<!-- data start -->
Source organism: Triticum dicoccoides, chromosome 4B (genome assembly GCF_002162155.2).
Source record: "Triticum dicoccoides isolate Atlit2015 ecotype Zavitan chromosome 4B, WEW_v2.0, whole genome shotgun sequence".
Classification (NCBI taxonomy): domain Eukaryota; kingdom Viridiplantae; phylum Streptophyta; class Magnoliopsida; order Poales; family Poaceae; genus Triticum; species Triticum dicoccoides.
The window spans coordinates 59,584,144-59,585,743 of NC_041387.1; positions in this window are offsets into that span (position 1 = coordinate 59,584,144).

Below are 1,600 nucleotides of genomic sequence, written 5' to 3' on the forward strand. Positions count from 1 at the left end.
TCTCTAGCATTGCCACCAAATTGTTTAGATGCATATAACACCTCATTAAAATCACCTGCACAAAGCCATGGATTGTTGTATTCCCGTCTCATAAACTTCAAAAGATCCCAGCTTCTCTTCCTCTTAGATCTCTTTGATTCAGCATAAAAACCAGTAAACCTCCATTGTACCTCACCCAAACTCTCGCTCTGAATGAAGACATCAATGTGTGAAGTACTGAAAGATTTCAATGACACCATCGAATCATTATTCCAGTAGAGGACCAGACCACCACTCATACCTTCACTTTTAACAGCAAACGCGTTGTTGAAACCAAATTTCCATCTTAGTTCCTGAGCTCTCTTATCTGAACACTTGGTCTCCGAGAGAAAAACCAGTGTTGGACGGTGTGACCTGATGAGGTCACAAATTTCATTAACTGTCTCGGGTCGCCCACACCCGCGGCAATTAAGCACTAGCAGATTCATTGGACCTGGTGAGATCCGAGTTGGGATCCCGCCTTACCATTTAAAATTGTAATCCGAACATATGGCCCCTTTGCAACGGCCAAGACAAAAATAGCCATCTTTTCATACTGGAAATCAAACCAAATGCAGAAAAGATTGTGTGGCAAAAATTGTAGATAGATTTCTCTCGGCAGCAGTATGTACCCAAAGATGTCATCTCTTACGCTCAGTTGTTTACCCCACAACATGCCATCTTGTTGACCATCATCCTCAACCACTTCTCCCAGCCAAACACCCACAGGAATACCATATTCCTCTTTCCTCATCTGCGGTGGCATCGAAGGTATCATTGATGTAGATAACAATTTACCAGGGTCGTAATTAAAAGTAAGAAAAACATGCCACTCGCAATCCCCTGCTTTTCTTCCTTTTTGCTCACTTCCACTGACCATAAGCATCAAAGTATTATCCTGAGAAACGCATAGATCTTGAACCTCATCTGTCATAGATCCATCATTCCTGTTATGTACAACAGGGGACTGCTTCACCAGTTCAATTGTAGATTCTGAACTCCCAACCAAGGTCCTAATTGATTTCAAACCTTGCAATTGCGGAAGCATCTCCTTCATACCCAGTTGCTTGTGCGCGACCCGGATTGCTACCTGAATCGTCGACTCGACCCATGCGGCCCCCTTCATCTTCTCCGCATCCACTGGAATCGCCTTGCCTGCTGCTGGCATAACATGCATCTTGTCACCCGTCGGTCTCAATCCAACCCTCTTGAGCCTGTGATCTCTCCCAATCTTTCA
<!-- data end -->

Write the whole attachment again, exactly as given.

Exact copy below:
Source organism: Triticum dicoccoides, chromosome 4B (genome assembly GCF_002162155.2).
Source record: "Triticum dicoccoides isolate Atlit2015 ecotype Zavitan chromosome 4B, WEW_v2.0, whole genome shotgun sequence".
Classification (NCBI taxonomy): domain Eukaryota; kingdom Viridiplantae; phylum Streptophyta; class Magnoliopsida; order Poales; family Poaceae; genus Triticum; species Triticum dicoccoides.
The window spans coordinates 59,584,144-59,585,743 of NC_041387.1; positions in this window are offsets into that span (position 1 = coordinate 59,584,144).

Below are 1,600 nucleotides of genomic sequence, written 5' to 3' on the forward strand. Positions count from 1 at the left end.
TCTCTAGCATTGCCACCAAATTGTTTAGATGCATATAACACCTCATTAAAATCACCTGCACAAAGCCATGGATTGTTGTATTCCCGTCTCATAAACTTCAAAAGATCCCAGCTTCTCTTCCTCTTAGATCTCTTTGATTCAGCATAAAAACCAGTAAACCTCCATTGTACCTCACCCAAACTCTCGCTCTGAATGAAGACATCAATGTGTGAAGTACTGAAAGATTTCAATGACACCATCGAATCATTATTCCAGTAGAGGACCAGACCACCACTCATACCTTCACTTTTAACAGCAAACGCGTTGTTGAAACCAAATTTCCATCTTAGTTCCTGAGCTCTCTTATCTGAACACTTGGTCTCCGAGAGAAAAACCAGTGTTGGACGGTGTGACCTGATGAGGTCACAAATTTCATTAACTGTCTCGGGTCGCCCACACCCGCGGCAATTAAGCACTAGCAGATTCATTGGACCTGGTGAGATCCGAGTTGGGATCCCGCCTTACCATTTAAAATTGTAATCCGAACATATGGCCCCTTTGCAACGGCCAAGACAAAAATAGCCATCTTTTCATACTGGAAATCAAACCAAATGCAGAAAAGATTGTGTGGCAAAAATTGTAGATAGATTTCTCTCGGCAGCAGTATGTACCCAAAGATGTCATCTCTTACGCTCAGTTGTTTACCCCACAACATGCCATCTTGTTGACCATCATCCTCAACCACTTCTCCCAGCCAAACACCCACAGGAATACCATATTCCTCTTTCCTCATCTGCGGTGGCATCGAAGGTATCATTGATGTAGATAACAATTTACCAGGGTCGTAATTAAAAGTAAGAAAAACATGCCACTCGCAATCCCCTGCTTTTCTTCCTTTTTGCTCACTTCCACTGACCATAAGCATCAAAGTATTATCCTGAGAAACGCATAGATCTTGAACCTCATCTGTCATAGATCCATCATTCCTGTTATGTACAACAGGGGACTGCTTCACCAGTTCAATTGTAGATTCTGAACTCCCAACCAAGGTCCTAATTGATTTCAAACCTTGCAATTGCGGAAGCATCTCCTTCATACCCAGTTGCTTGTGCGCGACCCGGATTGCTACCTGAATCGTCGACTCGACCCATGCGGCCCCCTTCATCTTCTCCGCATCCACTGGAATCGCCTTGCCTGCTGCTGGCATAACATGCATCTTGTCACCCGTCGGTCTCAATCCAACCCTCTTGAGCCTGTGATCTCTCCCAATCTTTCA